Guest Post: Erin Steiner
These days, buying stuff online is commonplace. You can get pretty much anything you want, including used furniture. That doesn’t mean, though, that buying used furniture online is completely risk-free.
Here are some tips to help you make sure that you get a good deal on a good piece and don’t get ripped off.
1. Ask if your seller has the ability to do mobile payments. This protects you in the event that you get the piece of furniture and find that it is in some way defective. These payment services side with the consumer, so you shouldn’t have to worry about getting your money back if, once you get the chair home, it falls apart as soon as you put any weight on it and the seller suddenly disappears.
2. Do your best to see the piece in person, even if it means driving somewhere. Online sellers are used to buyers who are cautious and who need a lot of reassurance. If you live close enough to the seller to meet and see the piece, there is absolutely no reason, if the seller is honest and legitimate, to have that request turned down. If you get turned down, move on to something else.
3. In the event that you aren’t able to see the piece in person before you buy it, ask for the seller to send you lots of pictures of it. You want pictures from every side and every angle (especially underneath). You want them to be both close-up shots and faraway shots to give you an idea of what the item really looks like. A good seller will already have these on hand and be willing to send them to you, if they haven’t posted them somewhere already.
4. Make sure that the seller has a good return policy. If the piece of furniture is heavy or cumbersome, make sure that the seller will pay for the return shipping charges as well as refunding your money. The last thing you need is to have to pay to send back a thing that you don’t want!
5. Respond to every piece that interests you as soon as you see it. This is particularly important when utilizing sites like Craigslist because pieces are often sold to the first emailer to promise the full amount in cash. If there is a phone number listed in the ad, definitely call instead of email. If there isn’t a phone number listed, make sure yours is included with the mail you send so that the seller can choose whichever form of communication is easiest for him if he replies.
6. Do your research. Know what that piece of furniture is actually supposed to cost before you make the commitment to buying it. Seek out similar pieces in similar condition and find out what kind of price they are selling for. If you want to be really thorough, you can ask local furniture dealers what they believe the fairest price for a used item of that sort should be. This way, you won’t get taken for a ride by every seller who says, “No, no, $500 for that chair with no seat really is a fantastic deal!”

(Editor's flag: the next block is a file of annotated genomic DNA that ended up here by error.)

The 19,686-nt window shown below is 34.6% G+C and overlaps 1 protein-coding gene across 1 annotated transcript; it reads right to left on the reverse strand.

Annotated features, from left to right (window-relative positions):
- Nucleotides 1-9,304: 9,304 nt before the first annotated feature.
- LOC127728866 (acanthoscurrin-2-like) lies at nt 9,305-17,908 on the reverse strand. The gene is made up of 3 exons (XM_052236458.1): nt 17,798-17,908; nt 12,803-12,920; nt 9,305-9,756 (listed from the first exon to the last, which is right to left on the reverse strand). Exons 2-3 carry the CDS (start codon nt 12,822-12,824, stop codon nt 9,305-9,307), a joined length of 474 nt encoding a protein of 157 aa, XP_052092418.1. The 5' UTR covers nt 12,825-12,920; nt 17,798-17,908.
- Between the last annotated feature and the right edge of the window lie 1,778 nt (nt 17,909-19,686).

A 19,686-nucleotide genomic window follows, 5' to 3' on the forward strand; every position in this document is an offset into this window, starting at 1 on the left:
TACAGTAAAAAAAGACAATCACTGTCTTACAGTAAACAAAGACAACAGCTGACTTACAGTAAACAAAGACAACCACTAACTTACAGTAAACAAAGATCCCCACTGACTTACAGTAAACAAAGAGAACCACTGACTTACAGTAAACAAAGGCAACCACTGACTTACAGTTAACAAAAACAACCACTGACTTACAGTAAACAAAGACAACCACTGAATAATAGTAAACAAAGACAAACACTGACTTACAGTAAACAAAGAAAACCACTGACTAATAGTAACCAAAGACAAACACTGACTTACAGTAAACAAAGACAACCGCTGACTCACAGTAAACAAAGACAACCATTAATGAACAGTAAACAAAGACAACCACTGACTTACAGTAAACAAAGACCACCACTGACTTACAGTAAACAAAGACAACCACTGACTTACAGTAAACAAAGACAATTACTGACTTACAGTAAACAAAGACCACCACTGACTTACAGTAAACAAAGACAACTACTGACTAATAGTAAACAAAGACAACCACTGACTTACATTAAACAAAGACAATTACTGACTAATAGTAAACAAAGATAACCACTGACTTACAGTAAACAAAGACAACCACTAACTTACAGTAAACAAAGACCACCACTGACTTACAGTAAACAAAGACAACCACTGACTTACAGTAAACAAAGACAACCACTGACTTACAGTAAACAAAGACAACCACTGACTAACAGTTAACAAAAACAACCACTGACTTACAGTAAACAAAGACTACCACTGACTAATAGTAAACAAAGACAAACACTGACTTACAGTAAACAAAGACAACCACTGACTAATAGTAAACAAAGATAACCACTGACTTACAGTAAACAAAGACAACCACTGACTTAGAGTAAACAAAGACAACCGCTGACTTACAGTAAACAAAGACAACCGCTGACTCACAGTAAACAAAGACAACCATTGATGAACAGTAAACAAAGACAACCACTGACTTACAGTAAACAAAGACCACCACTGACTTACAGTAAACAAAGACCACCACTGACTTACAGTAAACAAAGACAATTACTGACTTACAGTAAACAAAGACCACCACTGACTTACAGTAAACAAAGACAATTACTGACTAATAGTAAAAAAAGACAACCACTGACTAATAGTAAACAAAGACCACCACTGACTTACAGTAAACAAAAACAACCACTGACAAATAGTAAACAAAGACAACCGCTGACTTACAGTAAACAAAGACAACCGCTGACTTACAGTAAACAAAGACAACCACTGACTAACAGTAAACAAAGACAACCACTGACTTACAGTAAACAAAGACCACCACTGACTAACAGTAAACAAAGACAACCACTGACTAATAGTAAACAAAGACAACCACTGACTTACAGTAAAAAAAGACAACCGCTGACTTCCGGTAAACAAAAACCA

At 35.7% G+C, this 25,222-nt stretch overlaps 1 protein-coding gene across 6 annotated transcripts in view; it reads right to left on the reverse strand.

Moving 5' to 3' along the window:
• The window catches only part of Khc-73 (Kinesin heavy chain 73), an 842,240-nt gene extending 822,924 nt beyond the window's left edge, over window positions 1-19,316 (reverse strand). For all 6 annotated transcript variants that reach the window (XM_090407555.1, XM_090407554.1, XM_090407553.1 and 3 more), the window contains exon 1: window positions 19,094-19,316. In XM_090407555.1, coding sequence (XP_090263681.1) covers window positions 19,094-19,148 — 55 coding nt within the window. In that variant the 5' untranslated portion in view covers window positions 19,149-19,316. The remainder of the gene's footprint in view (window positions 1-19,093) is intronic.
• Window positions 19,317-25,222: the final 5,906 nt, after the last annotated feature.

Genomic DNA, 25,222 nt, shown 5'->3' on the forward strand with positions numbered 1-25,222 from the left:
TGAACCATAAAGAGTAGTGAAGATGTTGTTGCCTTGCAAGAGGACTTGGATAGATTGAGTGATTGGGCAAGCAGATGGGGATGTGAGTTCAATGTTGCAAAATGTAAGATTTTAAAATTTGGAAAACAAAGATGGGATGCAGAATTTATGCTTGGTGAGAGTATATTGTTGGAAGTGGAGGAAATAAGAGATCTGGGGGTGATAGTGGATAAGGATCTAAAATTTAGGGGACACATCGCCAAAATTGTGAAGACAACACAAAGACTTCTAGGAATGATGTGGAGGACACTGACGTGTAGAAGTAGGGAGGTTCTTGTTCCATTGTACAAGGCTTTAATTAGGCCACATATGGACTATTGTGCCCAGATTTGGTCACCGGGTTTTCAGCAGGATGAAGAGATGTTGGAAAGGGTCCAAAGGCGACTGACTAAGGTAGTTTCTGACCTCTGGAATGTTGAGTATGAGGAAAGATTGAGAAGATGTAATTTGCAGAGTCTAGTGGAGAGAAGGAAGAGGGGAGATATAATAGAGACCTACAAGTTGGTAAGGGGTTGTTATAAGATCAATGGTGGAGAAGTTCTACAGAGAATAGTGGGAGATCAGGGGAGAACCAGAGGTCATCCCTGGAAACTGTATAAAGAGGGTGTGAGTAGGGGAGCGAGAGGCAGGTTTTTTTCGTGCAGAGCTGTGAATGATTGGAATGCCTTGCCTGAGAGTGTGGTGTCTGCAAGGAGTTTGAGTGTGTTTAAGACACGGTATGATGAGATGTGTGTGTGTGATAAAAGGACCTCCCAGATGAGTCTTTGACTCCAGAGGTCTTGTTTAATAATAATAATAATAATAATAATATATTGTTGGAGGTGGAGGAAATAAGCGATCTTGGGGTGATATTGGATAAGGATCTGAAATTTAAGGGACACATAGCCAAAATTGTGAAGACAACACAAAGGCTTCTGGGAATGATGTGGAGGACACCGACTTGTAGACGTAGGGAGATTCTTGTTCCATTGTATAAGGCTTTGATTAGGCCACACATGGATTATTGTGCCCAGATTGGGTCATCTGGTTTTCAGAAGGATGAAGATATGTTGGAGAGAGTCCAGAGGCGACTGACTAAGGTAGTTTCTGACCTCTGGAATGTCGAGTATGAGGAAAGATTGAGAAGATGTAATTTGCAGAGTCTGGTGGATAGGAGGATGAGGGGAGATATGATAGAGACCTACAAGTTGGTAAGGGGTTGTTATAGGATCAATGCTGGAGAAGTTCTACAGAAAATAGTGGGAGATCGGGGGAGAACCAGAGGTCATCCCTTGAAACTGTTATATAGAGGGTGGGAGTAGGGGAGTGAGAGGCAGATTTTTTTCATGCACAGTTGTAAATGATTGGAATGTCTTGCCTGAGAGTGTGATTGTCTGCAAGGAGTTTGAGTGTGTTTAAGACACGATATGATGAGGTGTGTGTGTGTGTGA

7. If the seller claims that the piece was made by a specific designer, ask to see proof. You want proof that is both photographic and written before agreeing to a sale price. If he can’t (or won’t) give you the proof you need, do not trust that seller and move on to something else.
8. If you are utilizing a site like eBay in which sellers can be ranked, definitely check out what other people have had to say about that seller. Pay just as much attention to the positive feedback as you do to the negative feedback. You want to see things like “delivers promptly” and “great service” and even “gave me a refund immediately.”
9. Don’t ever buy mattresses, couches with mesh support, chairs with stapled joints, furniture made from pine, or cribs used online. That’s just asking for problems.
10. If you’re buying something that is upholstered, don’t turn down a good deal simply because you don’t like the color of the fabric. Reupholstering something is easy enough to do on your own and affordable to have done professionally. You could be passing up a really great deal simply because you like green instead of blue!
These are just some of the things to keep in mind when buying used furniture on the web. Basically it all boils down to this: Be practical, be cautious, and always trust your instincts.
Author: Erin Steiner is a freelance writer from Portland, Oregon, who writes on a variety of topics.
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